World's First Solar-Powered Lock Protects You and Your Bike
Remember that bicycle lock you had as a kid? Maybe you still have it? You close it and go on your way until you get back and insert the key or input the combination, assuming the lock hasn't been cut or jimmied and your bike is gone. Let's hope not.
The Skylock isn't anything like that. The "intelligent" lock may not be able to take your bar exam for you, but when it comes to you and your bicycle, there's very little it can't do to keep you both safe and secure.
The keyless, Bluetooth-enabled smart lock was developed by a team of San Francisco-based engineers who call it "the world's first solar-powered connected bike lock." An app downloaded on the user's iPhone or Android device is the connection between him and his Skylock-equipped bike.
Yes, it controls the lock remotely, but it does much more than that. If someone is trying to cut the lock—a difficult and time-consuming process—the lock's triaxial accelerometer will have notified you that your bike is being tampered with before the thief can take off. According to the developers, "Any lock can be cut with enough time and the right tools. Since Skylock requires two cuts to break, this means you have twice the amount of time to respond to a theft alert." Sure, it can send a false alarm if someone accidentally bumps your bike but at least you can go check to see what's going on.
The Skylock can also be programmed so that if you are in an accident or get hit by a car it sends an automatic alert to a person or persons of your choice. The system only works if both phone and Skylock get a shock, so nothing will happen if you drop one or the other. What happens if both are in your backpack and you drop it? "The system will ask you if you are ok and take action if you don’t reply, so if you activate this feature, keep this in mind and don’t slam your backpack," they advise. That's probably good advice in general.
The Skylock isn't just convenient and protective, it's also eco-friendly. With its low-power design and solar-recharged battery, it needs little charging to provide power for up to months at a time. Although Skylock's developers say you're unlikely to run out of battery power (or your phone runs out) and find yourself locked out of your bike, they've got you covered.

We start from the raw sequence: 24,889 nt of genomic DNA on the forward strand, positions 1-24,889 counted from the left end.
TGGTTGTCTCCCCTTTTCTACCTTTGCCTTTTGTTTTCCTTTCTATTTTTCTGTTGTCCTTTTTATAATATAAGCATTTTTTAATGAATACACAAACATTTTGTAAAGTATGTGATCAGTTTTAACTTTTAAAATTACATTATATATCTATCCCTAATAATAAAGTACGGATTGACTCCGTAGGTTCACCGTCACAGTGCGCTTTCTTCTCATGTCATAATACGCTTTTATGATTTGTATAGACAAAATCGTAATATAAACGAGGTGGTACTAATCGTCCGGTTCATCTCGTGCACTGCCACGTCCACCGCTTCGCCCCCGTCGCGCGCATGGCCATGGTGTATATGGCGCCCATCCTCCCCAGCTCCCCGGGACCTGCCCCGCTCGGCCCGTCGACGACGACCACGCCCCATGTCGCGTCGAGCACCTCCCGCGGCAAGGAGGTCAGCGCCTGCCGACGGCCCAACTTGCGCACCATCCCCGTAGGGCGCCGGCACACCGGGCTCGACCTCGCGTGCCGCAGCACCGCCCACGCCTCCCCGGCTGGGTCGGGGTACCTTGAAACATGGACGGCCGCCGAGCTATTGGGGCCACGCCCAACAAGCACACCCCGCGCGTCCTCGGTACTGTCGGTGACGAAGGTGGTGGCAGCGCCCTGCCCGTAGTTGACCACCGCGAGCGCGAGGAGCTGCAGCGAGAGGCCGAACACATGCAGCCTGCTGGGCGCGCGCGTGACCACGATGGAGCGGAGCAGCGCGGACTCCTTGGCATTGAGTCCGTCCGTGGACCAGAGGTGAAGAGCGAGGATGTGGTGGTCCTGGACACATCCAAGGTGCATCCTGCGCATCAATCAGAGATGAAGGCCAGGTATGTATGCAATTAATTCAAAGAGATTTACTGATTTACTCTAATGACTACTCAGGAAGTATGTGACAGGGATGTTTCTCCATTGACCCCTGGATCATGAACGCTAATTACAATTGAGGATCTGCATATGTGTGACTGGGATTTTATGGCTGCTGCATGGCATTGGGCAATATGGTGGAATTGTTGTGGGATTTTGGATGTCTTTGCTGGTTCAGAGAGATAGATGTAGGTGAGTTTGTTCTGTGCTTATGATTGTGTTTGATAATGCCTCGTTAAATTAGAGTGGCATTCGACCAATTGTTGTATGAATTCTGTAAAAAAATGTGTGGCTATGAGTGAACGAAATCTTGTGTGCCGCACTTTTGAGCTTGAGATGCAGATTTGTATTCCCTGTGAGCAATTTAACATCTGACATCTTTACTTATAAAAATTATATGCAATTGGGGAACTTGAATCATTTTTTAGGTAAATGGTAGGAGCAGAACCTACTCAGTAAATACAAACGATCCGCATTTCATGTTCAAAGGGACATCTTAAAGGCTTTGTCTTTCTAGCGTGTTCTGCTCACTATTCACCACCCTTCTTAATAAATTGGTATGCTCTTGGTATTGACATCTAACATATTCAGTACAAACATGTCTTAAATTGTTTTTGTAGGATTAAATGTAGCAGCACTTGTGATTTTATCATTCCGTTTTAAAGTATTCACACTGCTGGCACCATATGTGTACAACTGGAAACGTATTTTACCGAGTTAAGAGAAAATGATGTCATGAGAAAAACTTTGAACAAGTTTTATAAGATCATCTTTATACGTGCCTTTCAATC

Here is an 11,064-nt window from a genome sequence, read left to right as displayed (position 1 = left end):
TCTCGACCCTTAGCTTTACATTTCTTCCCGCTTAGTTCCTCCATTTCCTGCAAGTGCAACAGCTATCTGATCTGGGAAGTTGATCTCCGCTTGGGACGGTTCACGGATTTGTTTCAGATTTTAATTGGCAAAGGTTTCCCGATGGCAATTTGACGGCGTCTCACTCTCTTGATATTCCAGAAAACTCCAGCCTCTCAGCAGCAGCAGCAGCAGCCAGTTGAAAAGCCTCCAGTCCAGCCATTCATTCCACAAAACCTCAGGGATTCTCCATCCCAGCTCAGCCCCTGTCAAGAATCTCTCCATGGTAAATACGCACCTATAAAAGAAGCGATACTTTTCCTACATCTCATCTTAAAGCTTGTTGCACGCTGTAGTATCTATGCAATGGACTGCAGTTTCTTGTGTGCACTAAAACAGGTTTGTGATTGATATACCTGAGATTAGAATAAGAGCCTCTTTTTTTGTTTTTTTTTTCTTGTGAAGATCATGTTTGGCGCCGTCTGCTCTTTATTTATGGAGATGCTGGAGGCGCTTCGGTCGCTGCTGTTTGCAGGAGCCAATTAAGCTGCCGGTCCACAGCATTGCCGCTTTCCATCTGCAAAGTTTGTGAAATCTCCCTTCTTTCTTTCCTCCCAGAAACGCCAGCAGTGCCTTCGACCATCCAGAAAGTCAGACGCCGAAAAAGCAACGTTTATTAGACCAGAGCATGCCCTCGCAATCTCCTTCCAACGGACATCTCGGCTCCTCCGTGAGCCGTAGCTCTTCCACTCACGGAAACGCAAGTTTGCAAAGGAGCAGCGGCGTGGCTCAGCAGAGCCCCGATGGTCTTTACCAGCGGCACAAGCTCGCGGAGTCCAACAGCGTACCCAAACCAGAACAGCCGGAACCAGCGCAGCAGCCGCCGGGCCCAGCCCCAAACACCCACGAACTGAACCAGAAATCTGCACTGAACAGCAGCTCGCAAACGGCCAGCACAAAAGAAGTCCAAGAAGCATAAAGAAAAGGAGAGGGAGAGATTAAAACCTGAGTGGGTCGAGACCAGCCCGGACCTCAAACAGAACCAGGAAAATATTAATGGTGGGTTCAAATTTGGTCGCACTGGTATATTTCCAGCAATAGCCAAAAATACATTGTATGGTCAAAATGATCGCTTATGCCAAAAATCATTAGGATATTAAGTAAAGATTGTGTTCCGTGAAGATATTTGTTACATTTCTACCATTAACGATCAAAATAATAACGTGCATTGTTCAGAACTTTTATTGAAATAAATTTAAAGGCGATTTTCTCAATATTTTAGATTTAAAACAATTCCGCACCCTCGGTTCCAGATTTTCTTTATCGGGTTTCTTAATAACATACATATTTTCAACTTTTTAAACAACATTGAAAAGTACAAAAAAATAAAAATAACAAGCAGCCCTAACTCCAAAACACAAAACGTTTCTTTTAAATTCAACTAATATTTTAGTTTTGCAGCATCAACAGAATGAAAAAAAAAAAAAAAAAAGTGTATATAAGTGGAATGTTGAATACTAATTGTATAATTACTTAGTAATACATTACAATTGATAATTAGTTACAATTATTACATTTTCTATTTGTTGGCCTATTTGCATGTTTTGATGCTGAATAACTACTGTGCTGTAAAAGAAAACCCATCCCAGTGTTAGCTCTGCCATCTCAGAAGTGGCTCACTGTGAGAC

"If you are ever running low, just plug in the USB charger and Skylock will be ready to guard you and your bike again," they say. "Skylock also has a built-in capacitive panel. Just type in a key code combination to unlock Skylock if your phone ever runs out of battery. Never worry about getting your bike stuck outside."
With Skylock, you can even share your bike with trusted friends. You can alert them to the bike's location and send them access to it via phone.
Cycling enthusiasts were excited enough by the Skylock that it blew through its first Indiegogo fundraising goal in a single day and raised double its set goal in the second.
Naturally, Skylock doesn't come cheap, but we know some serious cyclists that measure their dedication by how much money they are able to spend. Skylock can help them. While regular bike locks may run you anywhere from $10-$100, Skylock will retail for $250 but the company is taking preorders at $159. The lock should be in your hands before the summer cycling season is too far along.
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"These are not just wildfires, they are climate fires," Jay Inslee, Governor of Washington State, said as he stood amid the charred remains of the town of Malden west of Seattle earlier this month. "This is not an act of God," he added. "This has happened because we have changed the climate of the state of Washington in dramatic ways."
'These Aren't Wildfires'<p>Sam Ricketts, who led climate policy and strategy for Governor Jay Inslee's 2020 presidential campaign, tweeted on September 11 that "These aren't wildfires. These are #climatefires, driven by fossil fuel pollution."</p><p>"The rate and the strength and the devastation wrought by these disasters are fueled by climate change," Ricketts told DW of fires that have burnt well over 5 million acres across California, Oregon, Washington State, and into neighboring Idaho. </p><p>In a two-day period in early September, Ricketts notes that more of Washington State burned than in almost any entire fire season until now, apart from 2015. </p><p>California, meanwhile, was a tinderbox after its hottest summer on record, with temperatures in Death Valley reaching nearly 130 degrees Fahrenheit, according to the U.S. National Weather Service. It has been reported as the hottest temperature ever measured on Earth.</p>
<div id="29ad9" class="rm-shortcode" data-rm-shortcode-id="8346fe7350e1371d400097cd48bf45a2"><blockquote class="twitter-tweet twitter-custom-tweet" data-twitter-tweet-id="1306969603180879872" data-partner="rebelmouse"><div style="margin:1em 0">Drought-parched wetlands in South America have been burning for weeks. https://t.co/pjAKdFcKPg #Pantanal https://t.co/ImN2C5vwcp</div> — NASA Earth (@NASA Earth)<a href="https://twitter.com/NASAEarth/statuses/1306969603180879872">1600440810.0</a></blockquote></div><p>As evidenced by Australia's apocalyptic Black Summer of 2019-2020, fires are burning bigger and for longer, with new records set year-on-year. Right now, Brazil's vast and highly biodiverse Pantanal wetlands are suffering from catastrophic fires.</p>